“Many a time, we need to motivate and convince the CMPOs that they are doing the right thing. Many still believe it is not good to stop a marriage as it is like ruining the lives of two persons and the status of their families,” Shailaja said. She also narrated incidents of the rescue team being deceived by changing the marriage scene to that of a religious ceremony, showing a slightly older girl as the bride and by producing a fake age certificate. If nothing works, they intimidate the team.

Poor law enforcement

Mass marriages are the preferred occasions for families to get their minor daughters married. After several campaigns, now there have been strict rules to prevent minors from tying the nuptial knot. The organising committee has to get the documents verified and seek the permission of the tahsildar 15 days before the event. But there are several instances of the organisers breaking the rules. The law specifies that the birth certificate or school certificate is the primary document to verify age. No wonder agencies that create fake certificates thrive in the marriage season.

“The minors who are rescued are accommodated in a suitable shelter for a period of three months. Then the child is given to the custody of parents after they pledge that they won’t commit the offence again. Those who don’t have parental care remain in these homes,” said Kumar. Lack of a proper follow-up system makes child marriage prevention efforts futile as officials and activists have precious little knowledge of what happens to the child after the marriage is called off.

The Act directs punishment to the groom who is above 18, and to whoever performs, conducts, directs or abets such a marriage. “But you can count such cases on the fingers of one hand,” said Sharma. In Bagalkot, of the 138 complaints received last year, FIR was not filed even in a single case. No one, even the CMPOs who are designated for this, comes forward to register a complaint.  A few cases have been registered in some districts where the officials have shown a high level of conviction. But very few cases reach a conclusive stage and even those that do, take a long time. The recent judgement of JMFC Court Yelburga announcing punishment to the groom and the bride’s parents is one such rare instance where justice prevailed, but only after six years.

“The Amendment specifies that the police can suo motu register an FIR, but they never do. In many cases, police stations become a place of settlement or reconciliation. I’ve been a witness in a couple of cases and we lose hope when the hearings stretch for years,” said Susheela, a child rights activist and the director of Spandana organisation in Belagavi. Susheela also narrated how witnesses turn hostile after a few years and the victims are coerced to withdraw the case.

The child marriage victims in the State are protected under three landmark Acts: Juvenile Justice (Care and Protection of Children) Act, 2015, The Protection of Children from Sexual Offences (POCSO) Act, 2012 and The Prohibition of Child Marriage (Karnataka Amendment) Act 2016. But the administration seems to have failed to put them in perspective to ensure a better life for the daughters of the land. They are not commodities, they have every right to live a dignified and secure life. Are we listening?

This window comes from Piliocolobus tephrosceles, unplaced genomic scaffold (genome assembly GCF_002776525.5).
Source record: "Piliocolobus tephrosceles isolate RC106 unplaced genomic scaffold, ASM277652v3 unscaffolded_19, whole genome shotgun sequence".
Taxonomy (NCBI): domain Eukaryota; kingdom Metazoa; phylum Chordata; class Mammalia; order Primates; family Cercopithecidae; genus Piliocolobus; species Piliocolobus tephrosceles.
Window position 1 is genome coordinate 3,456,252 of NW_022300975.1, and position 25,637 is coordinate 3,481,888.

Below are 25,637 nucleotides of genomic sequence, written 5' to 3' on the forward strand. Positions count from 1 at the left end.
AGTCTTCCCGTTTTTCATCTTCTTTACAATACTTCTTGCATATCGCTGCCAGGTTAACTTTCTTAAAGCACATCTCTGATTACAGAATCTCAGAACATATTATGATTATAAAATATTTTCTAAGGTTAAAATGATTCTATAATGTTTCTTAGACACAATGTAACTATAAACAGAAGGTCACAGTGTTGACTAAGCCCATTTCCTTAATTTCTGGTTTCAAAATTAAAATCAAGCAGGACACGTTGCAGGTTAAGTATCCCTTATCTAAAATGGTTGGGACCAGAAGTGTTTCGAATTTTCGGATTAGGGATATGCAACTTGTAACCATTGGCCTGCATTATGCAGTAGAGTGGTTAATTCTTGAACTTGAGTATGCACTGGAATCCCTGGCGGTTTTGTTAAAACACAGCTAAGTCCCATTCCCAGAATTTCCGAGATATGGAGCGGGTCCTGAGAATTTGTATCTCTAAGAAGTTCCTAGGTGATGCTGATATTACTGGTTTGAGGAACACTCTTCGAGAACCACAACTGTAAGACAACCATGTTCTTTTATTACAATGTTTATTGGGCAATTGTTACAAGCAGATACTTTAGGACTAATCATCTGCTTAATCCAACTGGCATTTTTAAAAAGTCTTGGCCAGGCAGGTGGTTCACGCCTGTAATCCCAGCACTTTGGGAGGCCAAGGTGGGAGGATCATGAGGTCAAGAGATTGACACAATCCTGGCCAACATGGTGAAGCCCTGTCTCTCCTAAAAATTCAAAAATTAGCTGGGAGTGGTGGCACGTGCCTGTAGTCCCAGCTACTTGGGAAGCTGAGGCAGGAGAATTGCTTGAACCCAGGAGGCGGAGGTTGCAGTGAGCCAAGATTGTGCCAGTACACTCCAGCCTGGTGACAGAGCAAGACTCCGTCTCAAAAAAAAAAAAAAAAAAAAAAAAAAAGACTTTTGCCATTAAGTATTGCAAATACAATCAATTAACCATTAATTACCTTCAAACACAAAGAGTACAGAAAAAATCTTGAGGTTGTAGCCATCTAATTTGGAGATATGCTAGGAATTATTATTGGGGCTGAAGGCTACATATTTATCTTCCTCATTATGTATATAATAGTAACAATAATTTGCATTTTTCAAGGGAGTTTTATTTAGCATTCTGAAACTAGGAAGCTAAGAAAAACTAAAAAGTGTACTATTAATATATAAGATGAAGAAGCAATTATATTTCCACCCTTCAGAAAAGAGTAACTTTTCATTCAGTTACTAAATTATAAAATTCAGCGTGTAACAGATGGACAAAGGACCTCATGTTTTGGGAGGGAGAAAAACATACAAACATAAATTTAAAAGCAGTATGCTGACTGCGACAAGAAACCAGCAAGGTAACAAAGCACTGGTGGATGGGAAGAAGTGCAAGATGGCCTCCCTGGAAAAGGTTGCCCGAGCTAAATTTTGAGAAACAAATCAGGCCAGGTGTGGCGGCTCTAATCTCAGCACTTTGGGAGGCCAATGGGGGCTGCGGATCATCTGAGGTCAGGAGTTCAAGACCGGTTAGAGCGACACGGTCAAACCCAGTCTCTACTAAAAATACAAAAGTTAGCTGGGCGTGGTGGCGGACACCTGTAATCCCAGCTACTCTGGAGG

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‘Will to act, commitment to perform make a difference’

Justice Shivaraj V Patil 

As the chairman of the core committee relating to the prevention of child marriages in Karnataka, appointed by the state government as per the direction of the Division Bench of the High Court of Karnataka, I had conducted 13 consultation meetings in different district places where child marriages were prevalent. While appreciating the government for passing The Prohibition of Child Marriage (Karnataka Amendment) Act, 2016, which was based on the recommendations made in my report, I suggest to the government that law enforcing agencies are to be activated and suitable directions should be given to make honest and committed efforts to implement the law, and Government orders and policies to prevent child marriages. In addition, wherever and whenever offences are committed, cases must be registered, properly investigated, effectively prosecuted and trials to be completed.

In this process, if some persons are convicted and punished, it will act as a deterrent. The framing of rules is important and more useful. However, within existing system work can be carried on. The will to act and commitment to perform can make a great difference. 

There is a need for cooperative, coordinated and collective efforts of ever vigilant civil society, dedicated NGOs, honest and committed law enforcing agencies, proactive judiciary and meaningful and active media, in preventing child marriages.

Basically, there is a need to change the mindset of the people. People should be made to adopt law emotionally and not merely by the letters of the law. Besides creating awareness among the people, there is a need to sensitise field functionaries for the effective implementation of laws relating to the prevention of child marriages.

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Though outlawed, child marriage persists in Karnataka